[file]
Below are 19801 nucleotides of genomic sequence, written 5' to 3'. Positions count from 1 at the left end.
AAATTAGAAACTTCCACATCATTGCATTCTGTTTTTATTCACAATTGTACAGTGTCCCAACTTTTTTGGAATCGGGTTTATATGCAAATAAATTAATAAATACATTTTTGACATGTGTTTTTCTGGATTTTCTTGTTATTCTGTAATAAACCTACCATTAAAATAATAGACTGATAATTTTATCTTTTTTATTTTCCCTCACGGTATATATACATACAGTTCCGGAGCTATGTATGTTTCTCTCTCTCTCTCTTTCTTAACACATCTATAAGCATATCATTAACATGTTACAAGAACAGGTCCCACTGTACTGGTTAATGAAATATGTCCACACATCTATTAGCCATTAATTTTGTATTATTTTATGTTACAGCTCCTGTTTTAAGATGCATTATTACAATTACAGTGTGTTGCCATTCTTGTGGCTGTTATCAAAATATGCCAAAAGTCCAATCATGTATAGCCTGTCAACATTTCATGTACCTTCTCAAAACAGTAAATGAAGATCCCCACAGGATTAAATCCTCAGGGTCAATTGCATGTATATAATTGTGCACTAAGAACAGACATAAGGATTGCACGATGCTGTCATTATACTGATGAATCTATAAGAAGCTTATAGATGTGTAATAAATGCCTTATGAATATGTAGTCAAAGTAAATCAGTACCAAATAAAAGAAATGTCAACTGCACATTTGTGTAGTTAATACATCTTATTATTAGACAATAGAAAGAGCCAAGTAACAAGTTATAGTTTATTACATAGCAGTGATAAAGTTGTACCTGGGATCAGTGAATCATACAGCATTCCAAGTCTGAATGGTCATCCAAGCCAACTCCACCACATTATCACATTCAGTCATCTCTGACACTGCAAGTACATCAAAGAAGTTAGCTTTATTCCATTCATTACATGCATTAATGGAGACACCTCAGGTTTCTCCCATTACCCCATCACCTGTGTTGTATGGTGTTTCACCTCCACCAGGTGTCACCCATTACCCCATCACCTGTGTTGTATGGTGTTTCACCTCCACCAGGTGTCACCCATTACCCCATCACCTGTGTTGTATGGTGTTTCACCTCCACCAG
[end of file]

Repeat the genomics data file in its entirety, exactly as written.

Below are 19801 nucleotides of genomic sequence, written 5' to 3'. Positions count from 1 at the left end.
AAATTAGAAACTTCCACATCATTGCATTCTGTTTTTATTCACAATTGTACAGTGTCCCAACTTTTTTGGAATCGGGTTTATATGCAAATAAATTAATAAATACATTTTTGACATGTGTTTTTCTGGATTTTCTTGTTATTCTGTAATAAACCTACCATTAAAATAATAGACTGATAATTTTATCTTTTTTATTTTCCCTCACGGTATATATACATACAGTTCCGGAGCTATGTATGTTTCTCTCTCTCTCTCTTTCTTAACACATCTATAAGCATATCATTAACATGTTACAAGAACAGGTCCCACTGTACTGGTTAATGAAATATGTCCACACATCTATTAGCCATTAATTTTGTATTATTTTATGTTACAGCTCCTGTTTTAAGATGCATTATTACAATTACAGTGTGTTGCCATTCTTGTGGCTGTTATCAAAATATGCCAAAAGTCCAATCATGTATAGCCTGTCAACATTTCATGTACCTTCTCAAAACAGTAAATGAAGATCCCCACAGGATTAAATCCTCAGGGTCAATTGCATGTATATAATTGTGCACTAAGAACAGACATAAGGATTGCACGATGCTGTCATTATACTGATGAATCTATAAGAAGCTTATAGATGTGTAATAAATGCCTTATGAATATGTAGTCAAAGTAAATCAGTACCAAATAAAAGAAATGTCAACTGCACATTTGTGTAGTTAATACATCTTATTATTAGACAATAGAAAGAGCCAAGTAACAAGTTATAGTTTATTACATAGCAGTGATAAAGTTGTACCTGGGATCAGTGAATCATACAGCATTCCAAGTCTGAATGGTCATCCAAGCCAACTCCACCACATTATCACATTCAGTCATCTCTGACACTGCAAGTACATCAAAGAAGTTAGCTTTATTCCATTCATTACATGCATTAATGGAGACACCTCAGGTTTCTCCCATTACCCCATCACCTGTGTTGTATGGTGTTTCACCTCCACCAGGTGTCACCCATTACCCCATCACCTGTGTTGTATGGTGTTTCACCTCCACCAGGTGTCACCCATTACCCCATCACCTGTGTTGTATGGTGTTTCACCTCCACCAG